March 8, 2023
Accomplishments of scientific research in diabetes are recognized from two aspects. First, a variety of commercial drugs are available to meet the broad needs of patients and some of them are quite effective and affordable for people with low income, such as metformin. Secondly, all the drugs for the treatment of either type 2 or type I diabetes are linked to one or more categories of known mechanisms disclosed in the public domain. For some drugs, either new or old, more pathological contributors may be included for their therapeutic functions but little novel revelation is defined by their biochemical natures.
Like many other fields, there are quite a few missing pieces in the whole pattern of drug R&D for diabetes. One of them stems from misinterpretations of drug therapeutic mechanisms, and this undesirable shortcoming has become a stumbling block against in-depth advancement for a long time. From the point of glycogenolysis or gluconeogenesis or both, for instance, many opportunities exist to pick up drug candidates of small molecules, either repurposed commercial or investigational ones, for type 1 diabetes. Still, the accessibility appears to be mostly unseen to date. Here metformin is chosen as an illustrative example.
Metformin for type 2 diabetes is a typical compound that plays an ideal role in glucose homeostasis by properly coordinating the gluconeogenesis pathway. Carrying partial functions of five sulfatide molecules, it delicately acts to neutralize three groups of well-known biomolecules:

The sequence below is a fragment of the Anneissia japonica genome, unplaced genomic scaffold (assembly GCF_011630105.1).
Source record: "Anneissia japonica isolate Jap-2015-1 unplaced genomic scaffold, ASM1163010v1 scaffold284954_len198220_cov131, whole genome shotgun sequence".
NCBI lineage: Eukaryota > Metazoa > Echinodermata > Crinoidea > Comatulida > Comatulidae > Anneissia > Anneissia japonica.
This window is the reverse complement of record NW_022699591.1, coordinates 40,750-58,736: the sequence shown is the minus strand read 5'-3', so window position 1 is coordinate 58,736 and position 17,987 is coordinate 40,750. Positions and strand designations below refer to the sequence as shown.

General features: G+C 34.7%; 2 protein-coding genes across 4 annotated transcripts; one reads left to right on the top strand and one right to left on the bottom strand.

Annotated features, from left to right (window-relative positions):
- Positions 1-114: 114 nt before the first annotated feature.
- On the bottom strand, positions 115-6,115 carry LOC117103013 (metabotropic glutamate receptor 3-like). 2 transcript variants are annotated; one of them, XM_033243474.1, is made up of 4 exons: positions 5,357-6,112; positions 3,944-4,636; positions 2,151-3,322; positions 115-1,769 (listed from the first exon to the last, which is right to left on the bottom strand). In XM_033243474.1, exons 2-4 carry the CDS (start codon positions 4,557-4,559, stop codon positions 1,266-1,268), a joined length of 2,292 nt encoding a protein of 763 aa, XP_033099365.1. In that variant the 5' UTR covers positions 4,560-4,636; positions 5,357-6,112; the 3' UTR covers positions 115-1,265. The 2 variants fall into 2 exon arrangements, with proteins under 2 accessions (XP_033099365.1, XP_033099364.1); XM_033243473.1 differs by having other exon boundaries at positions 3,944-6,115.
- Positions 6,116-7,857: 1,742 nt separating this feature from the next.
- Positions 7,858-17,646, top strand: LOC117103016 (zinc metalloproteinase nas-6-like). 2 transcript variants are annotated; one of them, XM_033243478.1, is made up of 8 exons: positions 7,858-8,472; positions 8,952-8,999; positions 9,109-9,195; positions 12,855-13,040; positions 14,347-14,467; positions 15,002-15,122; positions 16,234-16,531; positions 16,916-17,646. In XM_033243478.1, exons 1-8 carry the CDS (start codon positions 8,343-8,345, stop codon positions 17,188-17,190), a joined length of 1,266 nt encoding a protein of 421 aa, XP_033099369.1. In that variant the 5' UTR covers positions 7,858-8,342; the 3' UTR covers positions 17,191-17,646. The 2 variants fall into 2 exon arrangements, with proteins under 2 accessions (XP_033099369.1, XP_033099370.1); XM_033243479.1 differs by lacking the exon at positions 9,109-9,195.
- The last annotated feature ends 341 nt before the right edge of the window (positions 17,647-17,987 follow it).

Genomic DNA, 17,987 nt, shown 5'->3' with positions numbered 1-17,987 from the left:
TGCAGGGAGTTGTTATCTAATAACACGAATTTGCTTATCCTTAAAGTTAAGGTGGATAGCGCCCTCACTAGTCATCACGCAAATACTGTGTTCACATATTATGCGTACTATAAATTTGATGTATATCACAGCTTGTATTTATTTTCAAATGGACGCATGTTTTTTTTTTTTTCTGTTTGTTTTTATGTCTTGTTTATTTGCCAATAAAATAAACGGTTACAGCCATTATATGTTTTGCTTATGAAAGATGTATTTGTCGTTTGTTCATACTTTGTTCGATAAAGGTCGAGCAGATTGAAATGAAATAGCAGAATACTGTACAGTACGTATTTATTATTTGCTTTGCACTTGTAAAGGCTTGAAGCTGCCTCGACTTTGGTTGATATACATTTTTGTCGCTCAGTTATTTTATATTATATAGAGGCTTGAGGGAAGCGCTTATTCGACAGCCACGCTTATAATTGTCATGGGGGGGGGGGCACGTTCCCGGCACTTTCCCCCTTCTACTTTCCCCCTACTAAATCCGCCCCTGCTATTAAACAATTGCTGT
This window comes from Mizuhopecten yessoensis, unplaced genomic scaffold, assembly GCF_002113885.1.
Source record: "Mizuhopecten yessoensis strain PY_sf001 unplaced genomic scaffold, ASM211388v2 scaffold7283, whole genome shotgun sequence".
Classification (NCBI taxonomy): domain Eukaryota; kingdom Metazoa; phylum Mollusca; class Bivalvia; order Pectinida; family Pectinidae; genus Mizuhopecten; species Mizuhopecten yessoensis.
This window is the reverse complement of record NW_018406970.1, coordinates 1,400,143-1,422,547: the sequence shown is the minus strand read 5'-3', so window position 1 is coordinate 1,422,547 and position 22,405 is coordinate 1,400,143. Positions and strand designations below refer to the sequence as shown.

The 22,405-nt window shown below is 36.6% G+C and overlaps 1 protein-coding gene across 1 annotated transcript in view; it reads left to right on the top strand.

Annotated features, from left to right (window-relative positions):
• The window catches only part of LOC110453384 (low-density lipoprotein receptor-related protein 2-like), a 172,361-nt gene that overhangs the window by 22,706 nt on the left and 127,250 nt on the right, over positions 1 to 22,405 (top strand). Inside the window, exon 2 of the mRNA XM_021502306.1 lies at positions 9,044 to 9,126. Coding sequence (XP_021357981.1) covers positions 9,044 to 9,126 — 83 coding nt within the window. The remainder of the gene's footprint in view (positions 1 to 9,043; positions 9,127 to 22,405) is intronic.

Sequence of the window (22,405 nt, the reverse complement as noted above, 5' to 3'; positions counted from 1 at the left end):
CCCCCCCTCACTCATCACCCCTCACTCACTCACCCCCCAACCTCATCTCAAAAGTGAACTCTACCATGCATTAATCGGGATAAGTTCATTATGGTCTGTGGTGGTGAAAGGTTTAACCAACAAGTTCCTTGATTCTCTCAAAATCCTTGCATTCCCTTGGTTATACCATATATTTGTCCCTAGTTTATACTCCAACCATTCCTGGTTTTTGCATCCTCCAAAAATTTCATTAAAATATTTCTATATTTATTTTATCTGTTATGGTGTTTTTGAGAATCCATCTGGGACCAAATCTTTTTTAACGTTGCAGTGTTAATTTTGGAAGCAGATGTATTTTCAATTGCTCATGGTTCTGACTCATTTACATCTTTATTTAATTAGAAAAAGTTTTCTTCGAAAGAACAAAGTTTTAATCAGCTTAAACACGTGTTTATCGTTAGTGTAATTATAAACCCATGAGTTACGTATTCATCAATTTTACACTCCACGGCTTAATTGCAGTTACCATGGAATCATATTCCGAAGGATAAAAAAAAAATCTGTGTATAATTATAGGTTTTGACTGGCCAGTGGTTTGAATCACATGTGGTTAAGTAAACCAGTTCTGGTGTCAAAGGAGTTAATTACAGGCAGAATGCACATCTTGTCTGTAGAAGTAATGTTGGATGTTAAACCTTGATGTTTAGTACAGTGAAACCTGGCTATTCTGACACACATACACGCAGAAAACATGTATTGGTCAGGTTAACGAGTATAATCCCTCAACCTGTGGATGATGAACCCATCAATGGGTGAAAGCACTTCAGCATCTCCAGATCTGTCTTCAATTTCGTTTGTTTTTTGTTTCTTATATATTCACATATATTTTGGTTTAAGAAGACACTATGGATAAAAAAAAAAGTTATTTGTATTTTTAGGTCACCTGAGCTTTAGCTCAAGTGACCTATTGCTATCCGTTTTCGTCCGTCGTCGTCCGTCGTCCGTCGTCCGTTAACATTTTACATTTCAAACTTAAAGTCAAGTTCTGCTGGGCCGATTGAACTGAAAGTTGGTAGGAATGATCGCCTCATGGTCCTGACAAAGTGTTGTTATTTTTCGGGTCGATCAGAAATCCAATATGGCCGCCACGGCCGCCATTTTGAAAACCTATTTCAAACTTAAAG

• Six free amino acids, such as proline, valine, and Argine. Note that elevated proline levels
are also associated with obesity in addition to type 2 diabetes.
• Three glycerol-related molecules, such as glycerol monolactate. Few commercial drugs
directly interact with glycerol.
• One of the three keto bodies and two alpha-ketoacids.
A new phenomenon that metformin consumes fucose and deoxyribose deserves further exploration. At present, four other commercial drugs for type 2 diabetes on the market are family members of metformin.
In the human body, metformin actually takes action on many other types of biomolecules, meaning that it is a multifunctional molecule, as a modest antiviral and a neuroprotectant, for example.
Excluding the difference in solubilities, when the functional properties of a special sulfatide molecule are fully and solely represented by a small molecule, the drug candidate reveals its efficacies for the treatment of type 1 diabetes, such as verapamil. When the representation decreases by two-thirds, the functionality of a drug for type 1 diabetes weakens but the indication still remains, such as vildagliptin which adds additional functions of the other four sulfatides as a type-2-diabetes drug. Evidently, many opportunities are available to find optimized drug molecules to fill the blank. In addition, abundant small molecules are also available for competing with insulin drugs in this area.
Efficiently helping weight loss is a remarkable function of several drugs for diabetes. The therapeutic mechanism behind it is not mysteriously complicated at all because they are just family members of endogenous molecules that reduce food intake, especially, fat intake through various approaches.
In addition to sulfatides, numerous other endogenous molecules in the brain can be classified into the category that insulin belongs to. Is diabetes mellitus a neurodegenerative disease? Substantial R&D work is needed for the answer to this question.